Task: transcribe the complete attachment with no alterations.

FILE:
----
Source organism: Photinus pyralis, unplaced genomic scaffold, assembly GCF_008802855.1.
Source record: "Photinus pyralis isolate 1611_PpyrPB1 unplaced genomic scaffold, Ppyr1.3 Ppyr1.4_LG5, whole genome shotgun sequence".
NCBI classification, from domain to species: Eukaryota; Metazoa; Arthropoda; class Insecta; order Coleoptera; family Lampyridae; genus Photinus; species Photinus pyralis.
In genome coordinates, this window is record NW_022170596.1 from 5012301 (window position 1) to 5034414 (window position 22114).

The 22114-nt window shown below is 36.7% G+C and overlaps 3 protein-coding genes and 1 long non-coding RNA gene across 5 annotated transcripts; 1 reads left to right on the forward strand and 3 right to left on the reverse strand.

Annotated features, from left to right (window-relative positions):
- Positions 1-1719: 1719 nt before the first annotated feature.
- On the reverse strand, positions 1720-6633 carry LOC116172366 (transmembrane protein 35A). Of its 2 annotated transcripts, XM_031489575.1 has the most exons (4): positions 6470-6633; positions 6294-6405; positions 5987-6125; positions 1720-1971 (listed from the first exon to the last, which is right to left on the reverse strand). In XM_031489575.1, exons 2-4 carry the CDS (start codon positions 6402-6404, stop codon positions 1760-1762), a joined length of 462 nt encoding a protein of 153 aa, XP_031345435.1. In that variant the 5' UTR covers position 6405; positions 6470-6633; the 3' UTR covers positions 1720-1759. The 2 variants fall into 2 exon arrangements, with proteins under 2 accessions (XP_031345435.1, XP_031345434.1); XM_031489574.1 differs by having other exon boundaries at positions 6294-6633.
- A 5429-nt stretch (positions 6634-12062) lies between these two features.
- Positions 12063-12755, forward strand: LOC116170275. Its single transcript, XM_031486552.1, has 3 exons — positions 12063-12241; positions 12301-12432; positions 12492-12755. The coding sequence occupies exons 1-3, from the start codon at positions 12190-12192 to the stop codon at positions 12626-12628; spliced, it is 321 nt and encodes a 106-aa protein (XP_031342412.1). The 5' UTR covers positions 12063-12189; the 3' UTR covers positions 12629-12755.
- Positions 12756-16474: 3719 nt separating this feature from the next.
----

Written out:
Source organism: Photinus pyralis, unplaced genomic scaffold, assembly GCF_008802855.1.
Source record: "Photinus pyralis isolate 1611_PpyrPB1 unplaced genomic scaffold, Ppyr1.3 Ppyr1.4_LG5, whole genome shotgun sequence".
NCBI classification, from domain to species: Eukaryota; Metazoa; Arthropoda; class Insecta; order Coleoptera; family Lampyridae; genus Photinus; species Photinus pyralis.
In genome coordinates, this window is record NW_022170596.1 from 5012301 (window position 1) to 5034414 (window position 22114).

The 22114-nt window shown below is 36.7% G+C and overlaps 3 protein-coding genes and 1 long non-coding RNA gene across 5 annotated transcripts; 1 reads left to right on the forward strand and 3 right to left on the reverse strand.

Annotated features, from left to right (window-relative positions):
- Positions 1-1719: 1719 nt before the first annotated feature.
- On the reverse strand, positions 1720-6633 carry LOC116172366 (transmembrane protein 35A). Of its 2 annotated transcripts, XM_031489575.1 has the most exons (4): positions 6470-6633; positions 6294-6405; positions 5987-6125; positions 1720-1971 (listed from the first exon to the last, which is right to left on the reverse strand). In XM_031489575.1, exons 2-4 carry the CDS (start codon positions 6402-6404, stop codon positions 1760-1762), a joined length of 462 nt encoding a protein of 153 aa, XP_031345435.1. In that variant the 5' UTR covers position 6405; positions 6470-6633; the 3' UTR covers positions 1720-1759. The 2 variants fall into 2 exon arrangements, with proteins under 2 accessions (XP_031345435.1, XP_031345434.1); XM_031489574.1 differs by having other exon boundaries at positions 6294-6633.
- A 5429-nt stretch (positions 6634-12062) lies between these two features.
- Positions 12063-12755, forward strand: LOC116170275. Its single transcript, XM_031486552.1, has 3 exons — positions 12063-12241; positions 12301-12432; positions 12492-12755. The coding sequence occupies exons 1-3, from the start codon at positions 12190-12192 to the stop codon at positions 12626-12628; spliced, it is 321 nt and encodes a 106-aa protein (XP_031342412.1). The 5' UTR covers positions 12063-12189; the 3' UTR covers positions 12629-12755.
- Positions 12756-16474: 3719 nt separating this feature from the next.